South Korea seeks to launch talks to resolve historic feuds with Japan

South Korea hopes a high-level visit to Tokyo next week will kick off talks aimed at a breakthrough in historic differences despite concerns that the death of former Japanese Prime Minister Shinzo Abe could disrupt efforts to restore the ties, Seoul officials said.

Relations between the two American North Asian allies have been strained over disputes dating back to Japan’s occupation of Korea from 1910 to 1945. Washington has been pushing for Tokyo and Seoul to mend fences in the face of the nuclear threat North Korea and the growing influence of China. Officials in the administration of new South Korean President Yoon Suk-yeol, who took office in May on a promise to improve relations with Japan, told Reuters they felt emboldened by the recent election victory Japanese Prime Minister Fumio Kishida, which could give him more leeway to advance his policy. program for another three years.

Foreign Minister Park Jin will visit Tokyo as early as next week, a trip that a senior Japanese policy official says is aimed at “turning on the tap” for serious negotiations on forced labor issues, which have stalled under Yoon’s predecessor. Park will travel to Tokyo on July 18, Japanese state broadcaster NHK reported on Thursday. South Korea did not immediately confirm the information.

Another official said Yoon would send a high-level delegation led by the prime minister when Japan held a public memorial service for Abe, who was shot and killed last week while on the campaign trail. Yoon would also likely use his August 15 Liberation Day speech marking Korea’s independence from Japan as a chance to send a message of reconciliation to Tokyo, the official added.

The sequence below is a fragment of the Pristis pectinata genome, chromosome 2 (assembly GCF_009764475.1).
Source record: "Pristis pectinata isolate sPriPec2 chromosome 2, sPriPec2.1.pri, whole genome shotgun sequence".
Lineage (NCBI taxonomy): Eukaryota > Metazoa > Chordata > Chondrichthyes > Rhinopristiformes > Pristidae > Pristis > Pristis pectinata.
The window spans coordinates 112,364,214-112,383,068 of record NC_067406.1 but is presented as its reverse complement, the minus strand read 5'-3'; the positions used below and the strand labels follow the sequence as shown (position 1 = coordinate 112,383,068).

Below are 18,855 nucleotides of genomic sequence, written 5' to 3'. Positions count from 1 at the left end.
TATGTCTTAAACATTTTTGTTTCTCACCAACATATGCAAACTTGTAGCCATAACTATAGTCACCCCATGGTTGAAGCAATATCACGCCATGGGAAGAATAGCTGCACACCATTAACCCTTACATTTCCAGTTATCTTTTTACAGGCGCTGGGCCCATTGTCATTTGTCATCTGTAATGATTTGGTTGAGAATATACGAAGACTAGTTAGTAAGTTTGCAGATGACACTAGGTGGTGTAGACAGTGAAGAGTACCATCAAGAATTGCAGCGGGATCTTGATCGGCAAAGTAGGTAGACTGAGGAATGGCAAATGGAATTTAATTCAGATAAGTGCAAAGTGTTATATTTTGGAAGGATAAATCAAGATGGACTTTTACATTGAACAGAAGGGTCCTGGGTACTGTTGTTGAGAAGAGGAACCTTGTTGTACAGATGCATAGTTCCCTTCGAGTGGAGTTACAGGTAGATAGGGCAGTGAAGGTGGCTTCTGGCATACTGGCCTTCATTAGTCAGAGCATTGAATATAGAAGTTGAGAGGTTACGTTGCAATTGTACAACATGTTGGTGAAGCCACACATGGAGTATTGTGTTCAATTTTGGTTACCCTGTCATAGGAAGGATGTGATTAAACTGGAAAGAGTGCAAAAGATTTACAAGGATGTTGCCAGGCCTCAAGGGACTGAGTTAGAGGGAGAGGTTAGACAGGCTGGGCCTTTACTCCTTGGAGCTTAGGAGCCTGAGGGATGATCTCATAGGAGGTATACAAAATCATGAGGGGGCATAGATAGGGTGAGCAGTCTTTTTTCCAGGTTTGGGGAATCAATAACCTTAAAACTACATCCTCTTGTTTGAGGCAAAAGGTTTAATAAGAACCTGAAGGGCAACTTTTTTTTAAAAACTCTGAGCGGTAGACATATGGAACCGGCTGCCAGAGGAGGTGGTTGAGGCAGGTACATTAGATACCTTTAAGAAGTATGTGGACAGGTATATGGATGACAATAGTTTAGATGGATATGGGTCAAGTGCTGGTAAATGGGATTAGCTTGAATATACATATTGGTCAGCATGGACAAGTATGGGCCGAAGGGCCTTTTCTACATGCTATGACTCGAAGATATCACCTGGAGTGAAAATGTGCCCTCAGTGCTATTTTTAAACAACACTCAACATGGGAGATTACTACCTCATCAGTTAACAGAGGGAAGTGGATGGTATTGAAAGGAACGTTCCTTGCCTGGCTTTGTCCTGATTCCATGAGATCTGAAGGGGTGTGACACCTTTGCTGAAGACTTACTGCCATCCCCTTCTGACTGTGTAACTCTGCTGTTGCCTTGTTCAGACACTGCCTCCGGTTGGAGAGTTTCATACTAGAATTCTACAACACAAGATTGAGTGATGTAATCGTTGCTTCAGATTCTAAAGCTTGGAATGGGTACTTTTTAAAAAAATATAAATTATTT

“What we’re trying to do is open the door to real talks,” the senior official said. The assassination of Abe, who was a defining leader in Japanese politics and a divisive figure in Korea, has raised new doubts about the prospects for relations with South Korea, where bitter memories of the war run deep. .

Some analysts say Korea could be put on the back burner as Kishida presses to fulfill Abe’s unfulfilled dreams, including constitutional reform to allow Japanese troops to fight overseas. But some Korean officials see Japan more willing to talk now, with pressure from US President Joe Biden’s administration also playing a potential role.

“We see great potential in stronger trilateral relations,” Derek Chollet, adviser to the US State Department, told Reuters this week. Yoon and Kishida met Biden on the sidelines of the recent NATO summit for their first trilateral talks, and Chollet said Washington stands ready to facilitate strong ties between its two allies.

At home, the Yoon government is gathering opinions from forced labor victims, lawyers and experts through a newly launched public-private panel, which held its second hearing on Thursday. At stake are South Korean court orders for the seizure of the assets of Japanese companies accused of not compensating some of their colonial-era workers. Tokyo has warned of serious repercussions if the orders are enforced.

The first official said the Yoon administration was looking for a “realistic and achievable proposal” that would win the consent of the victims and the Japanese government. A third official was more cautious, saying the issue of compensation should be resolved alongside trade and other disputes, which could make compromise more difficult.

Yuko Nakano, a fellow at the US-based Center for Strategic and International Studies, said any compromise would require patience and commitment from Yoon and Kishida. “High-level visits and meetings often attract attention, but it is equally important to continue to build on the efforts that are taking place below the surface,” she said.

(This story has not been edited by the Devdiscourse team and is auto-generated from a syndicated feed.)

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